It’s Amazing That Anyone Upgrades Their iPhone — 500ish Words

I’ve owned every iPhone since the original one back in 2007. Each time that I get the latest version I do something many people consider crazy: I set it up as a new iPhone, rather than restoring a backup of my last device. My rationale is both simple and silly: I like the idea of this being a natural “reset” of my phone–a way to determine which apps I really want, or more to the point, need, on my device. It’s always far fewer than I think. And certainly less than I would have if I restored and deleted just the ones I thought I wouldn’t miss.

Anyway, I bring this up because this process, while in a way liberating, is also a pain. It takes a long time to re-download every app that I actually want. And, of course, even longer to log in to each of these apps. One by one.

And yet I was reminded this week that my process actually isn’t that much more laborious than the more traditional restore. A few weeks back I bought my wife the latest iPhone–she had been using an iPhone 8, and I wanted her to have the best camera to take pictures of our little girl–but she kept pushing off setting it up. When I asked her why, she noted that the restore process is incredibly slow and cumbersome.

Actually, that was my prim and proper translation of what she said. She really just said that it sucks. And I know she’s not alone in thinking that.

This sort of surprises me since I had heard the restore process had gotten a lot better in recent years as iCloud itself has gone from a laughing stock to quite good. And again, doing this all over-the-air sure sounds much easier than what I do each time with a full rebuild from scratch.

But as it turns out, restoring an iPhone does indeed still suck. While you can do everything via the cloud, there are still a whole slew of things that are no better than a clean install. And in some cases, actually worse.

This is a difficult situation. There is some data that gets lost if you don’t upgrade: health data, and passwords (if you don’t have iCloud Keychain turned on). So the best way is to do an iTunes backup and restore from that.

But the author points out the problem with the new phone that needed an iOS update in order to load the backup, because the phone he had backed up was on a later version of iOS. This is quite frustrating, and gets me every time I don’t get an iPhone on the very first day it’s released.

The whole process is needlessly complicated, especially since iTunes no longer manages apps, and you have to download them all, which can take more than an hour with my internet bandwidth.

Source: It’s Amazing That Anyone Upgrades Their iPhone — 500ish Words

0 thoughts on “It’s Amazing That Anyone Upgrades Their iPhone — 500ish Words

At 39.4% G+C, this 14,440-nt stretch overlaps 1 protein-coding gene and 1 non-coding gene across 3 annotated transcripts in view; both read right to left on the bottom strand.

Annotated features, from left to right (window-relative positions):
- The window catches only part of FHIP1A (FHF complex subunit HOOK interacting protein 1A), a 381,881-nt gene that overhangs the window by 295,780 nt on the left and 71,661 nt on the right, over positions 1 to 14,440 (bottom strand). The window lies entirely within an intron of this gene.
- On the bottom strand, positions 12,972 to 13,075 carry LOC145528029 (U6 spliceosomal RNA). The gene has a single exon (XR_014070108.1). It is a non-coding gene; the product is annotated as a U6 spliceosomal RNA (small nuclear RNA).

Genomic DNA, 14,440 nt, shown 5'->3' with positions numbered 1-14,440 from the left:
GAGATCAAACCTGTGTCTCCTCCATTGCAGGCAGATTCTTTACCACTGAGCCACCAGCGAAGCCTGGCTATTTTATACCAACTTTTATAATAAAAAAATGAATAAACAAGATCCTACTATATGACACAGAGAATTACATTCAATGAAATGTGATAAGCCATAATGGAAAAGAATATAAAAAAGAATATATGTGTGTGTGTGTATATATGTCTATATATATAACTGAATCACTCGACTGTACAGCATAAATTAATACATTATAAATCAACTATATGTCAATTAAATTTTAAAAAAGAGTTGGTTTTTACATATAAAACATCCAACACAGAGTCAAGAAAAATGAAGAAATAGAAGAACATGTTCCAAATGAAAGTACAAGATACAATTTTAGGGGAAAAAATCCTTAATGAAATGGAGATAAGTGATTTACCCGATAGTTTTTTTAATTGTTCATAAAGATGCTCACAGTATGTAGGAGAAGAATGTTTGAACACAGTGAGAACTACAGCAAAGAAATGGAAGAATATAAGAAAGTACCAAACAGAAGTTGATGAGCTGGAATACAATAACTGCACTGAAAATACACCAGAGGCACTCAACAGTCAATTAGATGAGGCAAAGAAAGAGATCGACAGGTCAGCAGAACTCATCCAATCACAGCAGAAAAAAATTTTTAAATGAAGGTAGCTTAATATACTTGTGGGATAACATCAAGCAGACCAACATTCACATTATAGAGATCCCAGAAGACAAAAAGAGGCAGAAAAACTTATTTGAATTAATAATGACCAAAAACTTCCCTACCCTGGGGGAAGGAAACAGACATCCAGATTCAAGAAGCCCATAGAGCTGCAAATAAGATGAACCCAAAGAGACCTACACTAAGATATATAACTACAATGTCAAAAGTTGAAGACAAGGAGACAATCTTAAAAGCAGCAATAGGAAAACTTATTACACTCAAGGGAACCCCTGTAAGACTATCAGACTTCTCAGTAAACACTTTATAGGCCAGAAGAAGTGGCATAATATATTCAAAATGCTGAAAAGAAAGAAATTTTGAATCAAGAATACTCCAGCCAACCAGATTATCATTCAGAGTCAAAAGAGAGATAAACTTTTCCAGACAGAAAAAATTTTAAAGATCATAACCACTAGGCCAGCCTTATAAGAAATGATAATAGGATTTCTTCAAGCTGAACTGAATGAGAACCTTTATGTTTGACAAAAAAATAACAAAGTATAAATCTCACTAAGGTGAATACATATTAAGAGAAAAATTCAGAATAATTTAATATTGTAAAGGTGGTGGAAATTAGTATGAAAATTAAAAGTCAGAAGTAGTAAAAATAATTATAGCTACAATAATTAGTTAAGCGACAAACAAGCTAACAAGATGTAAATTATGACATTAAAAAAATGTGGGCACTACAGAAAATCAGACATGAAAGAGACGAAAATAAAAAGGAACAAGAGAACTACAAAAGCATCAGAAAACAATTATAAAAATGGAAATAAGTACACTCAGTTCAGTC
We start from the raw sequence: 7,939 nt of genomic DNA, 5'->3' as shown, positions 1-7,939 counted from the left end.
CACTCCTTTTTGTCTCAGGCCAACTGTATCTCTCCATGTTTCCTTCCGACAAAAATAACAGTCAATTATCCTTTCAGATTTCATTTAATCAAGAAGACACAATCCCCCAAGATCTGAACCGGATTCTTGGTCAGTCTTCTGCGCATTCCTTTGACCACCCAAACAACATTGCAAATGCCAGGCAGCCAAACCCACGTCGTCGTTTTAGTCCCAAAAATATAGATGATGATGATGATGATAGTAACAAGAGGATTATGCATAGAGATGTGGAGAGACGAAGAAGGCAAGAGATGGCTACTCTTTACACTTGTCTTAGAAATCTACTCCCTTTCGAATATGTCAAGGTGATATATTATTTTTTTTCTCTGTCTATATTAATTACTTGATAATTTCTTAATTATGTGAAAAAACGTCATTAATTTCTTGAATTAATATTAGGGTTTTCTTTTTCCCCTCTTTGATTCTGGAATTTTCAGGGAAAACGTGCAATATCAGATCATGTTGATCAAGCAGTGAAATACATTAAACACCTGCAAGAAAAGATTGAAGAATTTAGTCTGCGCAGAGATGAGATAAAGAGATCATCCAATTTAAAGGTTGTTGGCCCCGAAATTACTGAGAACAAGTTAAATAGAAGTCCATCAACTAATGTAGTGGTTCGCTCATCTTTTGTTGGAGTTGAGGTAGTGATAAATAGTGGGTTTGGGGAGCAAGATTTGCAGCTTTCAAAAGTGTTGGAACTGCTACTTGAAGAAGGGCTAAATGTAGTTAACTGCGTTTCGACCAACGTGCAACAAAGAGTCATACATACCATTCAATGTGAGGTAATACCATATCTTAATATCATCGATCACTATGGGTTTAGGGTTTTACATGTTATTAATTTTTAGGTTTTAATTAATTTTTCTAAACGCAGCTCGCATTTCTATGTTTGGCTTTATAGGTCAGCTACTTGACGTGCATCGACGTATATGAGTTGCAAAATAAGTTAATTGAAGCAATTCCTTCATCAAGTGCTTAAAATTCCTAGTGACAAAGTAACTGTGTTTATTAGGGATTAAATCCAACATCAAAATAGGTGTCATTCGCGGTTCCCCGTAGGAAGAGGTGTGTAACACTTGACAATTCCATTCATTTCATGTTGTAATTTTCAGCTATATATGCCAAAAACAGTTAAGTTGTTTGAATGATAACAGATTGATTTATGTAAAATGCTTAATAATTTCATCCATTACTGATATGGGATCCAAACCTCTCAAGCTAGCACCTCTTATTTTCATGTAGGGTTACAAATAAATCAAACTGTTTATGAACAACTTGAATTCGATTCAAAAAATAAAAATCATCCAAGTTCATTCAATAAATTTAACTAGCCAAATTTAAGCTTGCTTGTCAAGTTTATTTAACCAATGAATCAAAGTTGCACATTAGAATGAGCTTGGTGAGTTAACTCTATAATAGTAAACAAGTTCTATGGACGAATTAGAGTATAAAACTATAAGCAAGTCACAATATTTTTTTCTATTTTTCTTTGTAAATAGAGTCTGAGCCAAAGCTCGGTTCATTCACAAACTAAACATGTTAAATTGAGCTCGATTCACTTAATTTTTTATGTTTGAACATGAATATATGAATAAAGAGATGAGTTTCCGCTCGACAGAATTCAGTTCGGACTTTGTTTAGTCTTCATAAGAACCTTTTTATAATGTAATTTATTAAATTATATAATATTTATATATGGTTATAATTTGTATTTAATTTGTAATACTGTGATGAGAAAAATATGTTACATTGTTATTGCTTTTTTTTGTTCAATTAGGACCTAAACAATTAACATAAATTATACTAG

1. I’ve set up three iPads and an iPhone in the last month and a half. It went pretty smoothly. I think the article doesn’t give an accurate description of the process, let alone a balanced view. The process is much simpler than it used to be.

    Of course things can go wrong, and it can be confusing or frustrating. I often call AppleCare, and they are generally helpful. Any new device has 90 days of free telephone support, and the support technicians are best at setup problems.

    When the upgrade process works, it could hardly be simpler–– bring the old device and the new one together, tap a few buttons, capture the image of the Apple daemon swarm shown on one screen in the camera of the other, and then just leave the two devices close to each other for half an hour.

    Apple has worked hard on this upgrade/migration process, and they have made good progress. My biggest complaint about the quoted article is that absolutely no details are given to explain why, in the author’s opinion, ‘restoring an iPhone does indeed still suck.’ This provides no useful information to the user, and it is contrary to the experience of many users. ‘there are still a whole slew of things that are no better than a clean install.’ Really? Name one? ‘And in some cases, actually worse.’ This statement is even less credible. Without some details and points of comparison, this article is a meaningless rant, and could have communicated an equally minimal amount of information in four hundred fewer words.

  2. The last time I got a new iPhone, I needed to update iOS first, which meant that the process took several hours. I think it depends on a lot of variables, but I don’t think the bit with the camera and image copies everything; the last time I tried that (on an iPad), it only copied basic settings, not apps.

  3. What Apple needs to provide is an app (Mac or iOS) that makes an exact duplicate, a literal carbon copy of the iPhone, iPad, or iPod Touch.

    In other words, it backs up EVERYTHING on the device, including each app, all of its settings, all of the bookmarks, all of the ebook notes, EVERYTHING. That way one could be sure that they had a mirror back up.

    If disaster strikes, one could directly restore. Plus, if one upgraded the iOS and didn’t like the new version, they could revert at any point, at any time, to what they once had.

    It should be that simple!

  4. It gets even more complicated if you are running one of the public betas or developer betas on your phone when you try to “restore” it from a previous backup. This requires setting up as a new phone, logging into your public beta or developer account to download the proper profile to load on your device, then restarting and updating the OS to the latest version, and then finally restoring from backup…

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